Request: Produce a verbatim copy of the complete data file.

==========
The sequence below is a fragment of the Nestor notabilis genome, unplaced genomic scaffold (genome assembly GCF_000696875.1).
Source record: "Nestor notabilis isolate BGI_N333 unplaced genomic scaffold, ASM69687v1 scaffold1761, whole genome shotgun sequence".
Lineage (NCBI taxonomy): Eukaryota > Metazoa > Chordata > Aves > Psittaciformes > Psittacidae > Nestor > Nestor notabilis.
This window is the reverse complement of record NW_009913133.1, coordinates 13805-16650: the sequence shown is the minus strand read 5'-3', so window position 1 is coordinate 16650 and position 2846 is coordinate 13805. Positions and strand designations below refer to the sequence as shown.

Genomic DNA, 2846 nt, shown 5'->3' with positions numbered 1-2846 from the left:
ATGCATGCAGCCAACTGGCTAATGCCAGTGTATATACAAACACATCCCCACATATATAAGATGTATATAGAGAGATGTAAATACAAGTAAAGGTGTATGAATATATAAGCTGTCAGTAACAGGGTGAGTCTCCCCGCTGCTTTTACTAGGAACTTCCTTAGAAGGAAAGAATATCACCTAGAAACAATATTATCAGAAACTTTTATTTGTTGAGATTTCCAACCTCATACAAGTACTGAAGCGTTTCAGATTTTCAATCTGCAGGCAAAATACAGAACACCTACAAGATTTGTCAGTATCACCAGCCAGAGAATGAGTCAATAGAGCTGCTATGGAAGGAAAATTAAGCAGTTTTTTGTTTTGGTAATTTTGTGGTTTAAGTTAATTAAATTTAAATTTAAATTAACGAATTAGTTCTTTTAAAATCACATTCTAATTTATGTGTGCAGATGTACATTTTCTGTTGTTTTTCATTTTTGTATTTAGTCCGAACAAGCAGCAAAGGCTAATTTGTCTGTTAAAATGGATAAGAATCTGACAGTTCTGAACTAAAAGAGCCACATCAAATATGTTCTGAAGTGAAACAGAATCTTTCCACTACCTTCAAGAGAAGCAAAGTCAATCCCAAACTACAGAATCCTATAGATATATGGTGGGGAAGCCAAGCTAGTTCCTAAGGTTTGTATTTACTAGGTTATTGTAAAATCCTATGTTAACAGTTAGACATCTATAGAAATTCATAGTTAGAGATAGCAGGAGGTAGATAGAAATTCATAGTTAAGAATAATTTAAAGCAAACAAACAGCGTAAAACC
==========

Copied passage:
The sequence below is a fragment of the Nestor notabilis genome, unplaced genomic scaffold (genome assembly GCF_000696875.1).
Source record: "Nestor notabilis isolate BGI_N333 unplaced genomic scaffold, ASM69687v1 scaffold1761, whole genome shotgun sequence".
Lineage (NCBI taxonomy): Eukaryota > Metazoa > Chordata > Aves > Psittaciformes > Psittacidae > Nestor > Nestor notabilis.
This window is the reverse complement of record NW_009913133.1, coordinates 13805-16650: the sequence shown is the minus strand read 5'-3', so window position 1 is coordinate 16650 and position 2846 is coordinate 13805. Positions and strand designations below refer to the sequence as shown.

Genomic DNA, 2846 nt, shown 5'->3' with positions numbered 1-2846 from the left:
ATGCATGCAGCCAACTGGCTAATGCCAGTGTATATACAAACACATCCCCACATATATAAGATGTATATAGAGAGATGTAAATACAAGTAAAGGTGTATGAATATATAAGCTGTCAGTAACAGGGTGAGTCTCCCCGCTGCTTTTACTAGGAACTTCCTTAGAAGGAAAGAATATCACCTAGAAACAATATTATCAGAAACTTTTATTTGTTGAGATTTCCAACCTCATACAAGTACTGAAGCGTTTCAGATTTTCAATCTGCAGGCAAAATACAGAACACCTACAAGATTTGTCAGTATCACCAGCCAGAGAATGAGTCAATAGAGCTGCTATGGAAGGAAAATTAAGCAGTTTTTTGTTTTGGTAATTTTGTGGTTTAAGTTAATTAAATTTAAATTTAAATTAACGAATTAGTTCTTTTAAAATCACATTCTAATTTATGTGTGCAGATGTACATTTTCTGTTGTTTTTCATTTTTGTATTTAGTCCGAACAAGCAGCAAAGGCTAATTTGTCTGTTAAAATGGATAAGAATCTGACAGTTCTGAACTAAAAGAGCCACATCAAATATGTTCTGAAGTGAAACAGAATCTTTCCACTACCTTCAAGAGAAGCAAAGTCAATCCCAAACTACAGAATCCTATAGATATATGGTGGGGAAGCCAAGCTAGTTCCTAAGGTTTGTATTTACTAGGTTATTGTAAAATCCTATGTTAACAGTTAGACATCTATAGAAATTCATAGTTAGAGATAGCAGGAGGTAGATAGAAATTCATAGTTAAGAATAATTTAAAGCAAACAAACAGCGTAAAACC